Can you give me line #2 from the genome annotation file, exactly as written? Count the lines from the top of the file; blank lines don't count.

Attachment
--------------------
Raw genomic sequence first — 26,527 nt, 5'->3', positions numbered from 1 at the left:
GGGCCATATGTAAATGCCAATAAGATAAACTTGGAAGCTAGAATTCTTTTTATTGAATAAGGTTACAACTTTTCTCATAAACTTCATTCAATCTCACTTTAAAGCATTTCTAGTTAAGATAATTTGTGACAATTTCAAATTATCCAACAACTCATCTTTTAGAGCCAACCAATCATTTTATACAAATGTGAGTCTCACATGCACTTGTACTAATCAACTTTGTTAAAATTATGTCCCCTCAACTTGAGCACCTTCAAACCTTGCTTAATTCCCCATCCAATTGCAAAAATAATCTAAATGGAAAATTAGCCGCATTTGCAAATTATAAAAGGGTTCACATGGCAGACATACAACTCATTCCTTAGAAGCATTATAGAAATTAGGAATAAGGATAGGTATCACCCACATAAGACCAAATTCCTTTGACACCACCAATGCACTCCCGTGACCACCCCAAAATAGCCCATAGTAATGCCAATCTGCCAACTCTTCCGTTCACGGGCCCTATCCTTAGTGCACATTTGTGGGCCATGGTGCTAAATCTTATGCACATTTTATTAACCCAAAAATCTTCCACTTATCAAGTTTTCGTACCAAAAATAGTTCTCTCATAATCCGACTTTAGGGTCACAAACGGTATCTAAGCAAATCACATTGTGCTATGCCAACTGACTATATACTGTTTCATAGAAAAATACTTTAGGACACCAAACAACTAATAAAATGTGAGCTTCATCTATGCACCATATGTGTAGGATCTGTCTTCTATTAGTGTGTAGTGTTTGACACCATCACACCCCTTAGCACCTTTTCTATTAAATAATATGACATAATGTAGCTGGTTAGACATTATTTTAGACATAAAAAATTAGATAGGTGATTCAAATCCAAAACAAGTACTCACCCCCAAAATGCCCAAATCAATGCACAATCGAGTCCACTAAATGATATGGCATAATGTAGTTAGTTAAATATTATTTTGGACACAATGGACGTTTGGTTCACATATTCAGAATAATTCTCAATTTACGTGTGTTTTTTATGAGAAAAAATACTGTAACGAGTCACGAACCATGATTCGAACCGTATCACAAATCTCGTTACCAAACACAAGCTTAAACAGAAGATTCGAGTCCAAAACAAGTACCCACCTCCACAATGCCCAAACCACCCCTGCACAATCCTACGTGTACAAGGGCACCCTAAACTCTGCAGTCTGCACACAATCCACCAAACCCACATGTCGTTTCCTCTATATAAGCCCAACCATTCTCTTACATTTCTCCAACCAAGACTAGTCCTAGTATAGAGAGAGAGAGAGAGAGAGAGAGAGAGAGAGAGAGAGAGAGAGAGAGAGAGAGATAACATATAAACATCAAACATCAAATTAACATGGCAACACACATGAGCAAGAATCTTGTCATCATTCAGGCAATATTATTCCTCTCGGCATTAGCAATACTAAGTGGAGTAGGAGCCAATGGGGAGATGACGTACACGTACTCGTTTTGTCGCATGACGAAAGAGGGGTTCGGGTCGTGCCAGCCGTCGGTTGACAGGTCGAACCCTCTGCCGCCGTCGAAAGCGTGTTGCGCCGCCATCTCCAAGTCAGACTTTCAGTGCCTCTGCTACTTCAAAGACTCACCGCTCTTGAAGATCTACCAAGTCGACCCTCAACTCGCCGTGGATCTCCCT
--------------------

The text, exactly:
GGGCCATATGTAAATGCCAATAAGATAAACTTGGAAGCTAGAATTCTTTTTATTGAATAAGGTTACAACTTTTCTCATAAACTTCATTCAATCTCACTTTAAAGCATTTCTAGTTAAGATAATTTGTGACAATTTCAAATTATCCAACAACTCATCTTTTAGAGCCAACCAATCATTTTATACAAATGTGAGTCTCACATGCACTTGTACTAATCAACTTTGTTAAAATTATGTCCCCTCAACTTGAGCACCTTCAAACCTTGCTTAATTCCCCATCCAATTGCAAAAATAATCTAAATGGAAAATTAGCCGCATTTGCAAATTATAAAAGGGTTCACATGGCAGACATACAACTCATTCCTTAGAAGCATTATAGAAATTAGGAATAAGGATAGGTATCACCCACATAAGACCAAATTCCTTTGACACCACCAATGCACTCCCGTGACCACCCCAAAATAGCCCATAGTAATGCCAATCTGCCAACTCTTCCGTTCACGGGCCCTATCCTTAGTGCACATTTGTGGGCCATGGTGCTAAATCTTATGCACATTTTATTAACCCAAAAATCTTCCACTTATCAAGTTTTCGTACCAAAAATAGTTCTCTCATAATCCGACTTTAGGGTCACAAACGGTATCTAAGCAAATCACATTGTGCTATGCCAACTGACTATATACTGTTTCATAGAAAAATACTTTAGGACACCAAACAACTAATAAAATGTGAGCTTCATCTATGCACCATATGTGTAGGATCTGTCTTCTATTAGTGTGTAGTGTTTGACACCATCACACCCCTTAGCACCTTTTCTATTAAATAATATGACATAATGTAGCTGGTTAGACATTATTTTAGACATAAAAAATTAGATAGGTGATTCAAATCCAAAACAAGTACTCACCCCCAAAATGCCCAAATCAATGCACAATCGAGTCCACTAAATGATATGGCATAATGTAGTTAGTTAAATATTATTTTGGACACAATGGACGTTTGGTTCACATATTCAGAATAATTCTCAATTTACGTGTGTTTTTTATGAGAAAAAATACTGTAACGAGTCACGAACCATGATTCGAACCGTATCACAAATCTCGTTACCAAACACAAGCTTAAACAGAAGATTCGAGTCCAAAACAAGTACCCACCTCCACAATGCCCAAACCACCCCTGCACAATCCTACGTGTACAAGGGCACCCTAAACTCTGCAGTCTGCACACAATCCACCAAACCCACATGTCGTTTCCTCTATATAAGCCCAACCATTCTCTTACATTTCTCCAACCAAGACTAGTCCTAGTATAGAGAGAGAGAGAGAGAGAGAGAGAGAGAGAGAGAGAGAGAGAGAGAGAGAGAGATAACATATAAACATCAAACATCAAATTAACATGGCAACACACATGAGCAAGAATCTTGTCATCATTCAGGCAATATTATTCCTCTCGGCATTAGCAATACTAAGTGGAGTAGGAGCCAATGGGGAGATGACGTACACGTACTCGTTTTGTCGCATGACGAAAGAGGGGTTCGGGTCGTGCCAGCCGTCGGTTGACAGGTCGAACCCTCTGCCGCCGTCGAAAGCGTGTTGCGCCGCCATCTCCAAGTCAGACTTTCAGTGCCTCTGCTACTTCAAAGACTCACCGCTCTTGAAGATCTACCAAGTCGACCCTCAACTCGCCGTGGATCTCCCT